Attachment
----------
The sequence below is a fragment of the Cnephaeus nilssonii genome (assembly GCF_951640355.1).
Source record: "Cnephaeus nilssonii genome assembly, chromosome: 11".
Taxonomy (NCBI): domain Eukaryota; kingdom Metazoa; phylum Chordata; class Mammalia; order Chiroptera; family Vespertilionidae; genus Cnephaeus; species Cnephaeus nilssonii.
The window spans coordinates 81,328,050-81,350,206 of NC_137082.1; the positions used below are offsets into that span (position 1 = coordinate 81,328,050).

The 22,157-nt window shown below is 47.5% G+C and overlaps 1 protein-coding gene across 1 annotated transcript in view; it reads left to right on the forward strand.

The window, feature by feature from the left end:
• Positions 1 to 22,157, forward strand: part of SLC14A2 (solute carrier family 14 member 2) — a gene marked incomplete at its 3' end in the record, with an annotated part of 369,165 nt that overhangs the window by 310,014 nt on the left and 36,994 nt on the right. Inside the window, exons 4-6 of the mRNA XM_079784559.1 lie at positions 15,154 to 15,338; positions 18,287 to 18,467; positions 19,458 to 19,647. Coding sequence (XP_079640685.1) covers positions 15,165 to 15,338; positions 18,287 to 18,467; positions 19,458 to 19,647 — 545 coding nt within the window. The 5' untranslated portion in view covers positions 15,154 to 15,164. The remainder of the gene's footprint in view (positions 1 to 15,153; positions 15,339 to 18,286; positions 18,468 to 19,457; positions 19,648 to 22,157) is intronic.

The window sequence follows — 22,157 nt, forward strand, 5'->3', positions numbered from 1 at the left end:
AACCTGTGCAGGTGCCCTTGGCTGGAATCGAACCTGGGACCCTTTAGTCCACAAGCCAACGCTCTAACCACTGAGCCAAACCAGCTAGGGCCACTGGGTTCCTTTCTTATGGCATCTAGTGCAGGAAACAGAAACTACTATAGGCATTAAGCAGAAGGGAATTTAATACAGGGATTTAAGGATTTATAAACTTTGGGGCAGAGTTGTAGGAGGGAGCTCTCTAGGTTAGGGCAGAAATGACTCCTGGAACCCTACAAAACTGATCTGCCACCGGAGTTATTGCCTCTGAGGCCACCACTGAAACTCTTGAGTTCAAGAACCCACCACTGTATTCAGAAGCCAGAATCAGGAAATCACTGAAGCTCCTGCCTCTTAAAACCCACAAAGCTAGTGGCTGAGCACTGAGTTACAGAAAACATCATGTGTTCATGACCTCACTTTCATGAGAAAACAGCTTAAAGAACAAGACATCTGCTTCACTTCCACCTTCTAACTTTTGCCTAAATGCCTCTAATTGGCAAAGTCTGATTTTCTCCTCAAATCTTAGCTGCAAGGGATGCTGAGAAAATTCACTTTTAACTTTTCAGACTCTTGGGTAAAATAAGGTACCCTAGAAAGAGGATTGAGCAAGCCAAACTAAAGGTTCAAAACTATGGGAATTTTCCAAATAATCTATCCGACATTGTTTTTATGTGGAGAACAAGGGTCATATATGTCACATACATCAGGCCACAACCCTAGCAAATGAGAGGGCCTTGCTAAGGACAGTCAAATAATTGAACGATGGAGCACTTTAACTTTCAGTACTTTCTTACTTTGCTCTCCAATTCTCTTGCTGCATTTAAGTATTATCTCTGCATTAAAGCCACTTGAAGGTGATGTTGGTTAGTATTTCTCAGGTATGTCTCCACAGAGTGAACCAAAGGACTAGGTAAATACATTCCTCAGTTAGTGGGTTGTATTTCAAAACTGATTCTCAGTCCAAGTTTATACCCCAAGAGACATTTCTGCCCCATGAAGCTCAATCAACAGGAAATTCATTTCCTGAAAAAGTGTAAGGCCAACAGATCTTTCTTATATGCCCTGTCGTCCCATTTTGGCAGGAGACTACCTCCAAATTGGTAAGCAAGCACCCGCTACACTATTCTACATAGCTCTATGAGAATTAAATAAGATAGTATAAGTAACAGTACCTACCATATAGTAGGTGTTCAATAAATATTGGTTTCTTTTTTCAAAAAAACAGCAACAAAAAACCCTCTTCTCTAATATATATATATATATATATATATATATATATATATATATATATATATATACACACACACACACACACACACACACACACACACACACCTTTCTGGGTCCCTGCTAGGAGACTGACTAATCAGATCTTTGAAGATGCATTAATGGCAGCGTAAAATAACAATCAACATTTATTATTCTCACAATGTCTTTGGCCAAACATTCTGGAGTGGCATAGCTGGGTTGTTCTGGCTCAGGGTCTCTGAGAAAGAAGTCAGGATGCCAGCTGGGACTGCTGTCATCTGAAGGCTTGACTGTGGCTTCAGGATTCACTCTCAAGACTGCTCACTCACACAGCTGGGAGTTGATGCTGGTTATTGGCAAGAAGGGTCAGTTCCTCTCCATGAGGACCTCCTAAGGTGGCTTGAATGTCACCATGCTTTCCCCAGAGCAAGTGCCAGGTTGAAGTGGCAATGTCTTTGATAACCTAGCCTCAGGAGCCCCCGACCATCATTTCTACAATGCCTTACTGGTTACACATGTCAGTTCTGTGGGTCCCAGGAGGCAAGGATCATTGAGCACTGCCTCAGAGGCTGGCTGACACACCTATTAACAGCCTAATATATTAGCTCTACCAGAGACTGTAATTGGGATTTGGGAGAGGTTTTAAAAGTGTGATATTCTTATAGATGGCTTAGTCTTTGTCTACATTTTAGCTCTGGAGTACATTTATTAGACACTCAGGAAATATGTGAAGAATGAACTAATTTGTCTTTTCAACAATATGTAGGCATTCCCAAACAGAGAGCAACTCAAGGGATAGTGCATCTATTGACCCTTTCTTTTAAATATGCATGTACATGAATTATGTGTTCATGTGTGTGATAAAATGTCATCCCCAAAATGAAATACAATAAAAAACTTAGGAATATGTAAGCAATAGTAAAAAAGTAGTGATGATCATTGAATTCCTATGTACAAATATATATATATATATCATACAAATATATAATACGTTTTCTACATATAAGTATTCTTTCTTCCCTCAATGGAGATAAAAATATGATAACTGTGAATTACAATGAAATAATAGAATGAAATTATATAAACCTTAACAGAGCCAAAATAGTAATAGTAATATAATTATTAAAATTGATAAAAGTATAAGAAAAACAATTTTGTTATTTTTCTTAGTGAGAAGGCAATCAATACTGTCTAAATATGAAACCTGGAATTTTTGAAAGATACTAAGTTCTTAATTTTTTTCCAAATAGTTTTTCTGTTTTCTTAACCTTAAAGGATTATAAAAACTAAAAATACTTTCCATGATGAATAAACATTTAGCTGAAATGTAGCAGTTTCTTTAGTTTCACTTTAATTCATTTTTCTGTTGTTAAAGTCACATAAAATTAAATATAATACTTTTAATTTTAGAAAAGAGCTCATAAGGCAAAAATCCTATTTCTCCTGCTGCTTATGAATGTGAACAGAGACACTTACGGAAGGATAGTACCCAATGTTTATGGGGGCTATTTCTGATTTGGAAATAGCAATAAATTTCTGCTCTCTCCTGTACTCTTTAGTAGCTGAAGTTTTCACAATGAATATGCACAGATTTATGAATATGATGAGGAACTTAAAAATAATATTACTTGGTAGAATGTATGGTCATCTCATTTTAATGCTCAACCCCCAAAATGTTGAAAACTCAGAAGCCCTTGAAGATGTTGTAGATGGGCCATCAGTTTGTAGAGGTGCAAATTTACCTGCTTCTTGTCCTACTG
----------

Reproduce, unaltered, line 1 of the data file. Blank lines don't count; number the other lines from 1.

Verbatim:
The sequence below is a fragment of the Cnephaeus nilssonii genome (assembly GCF_951640355.1).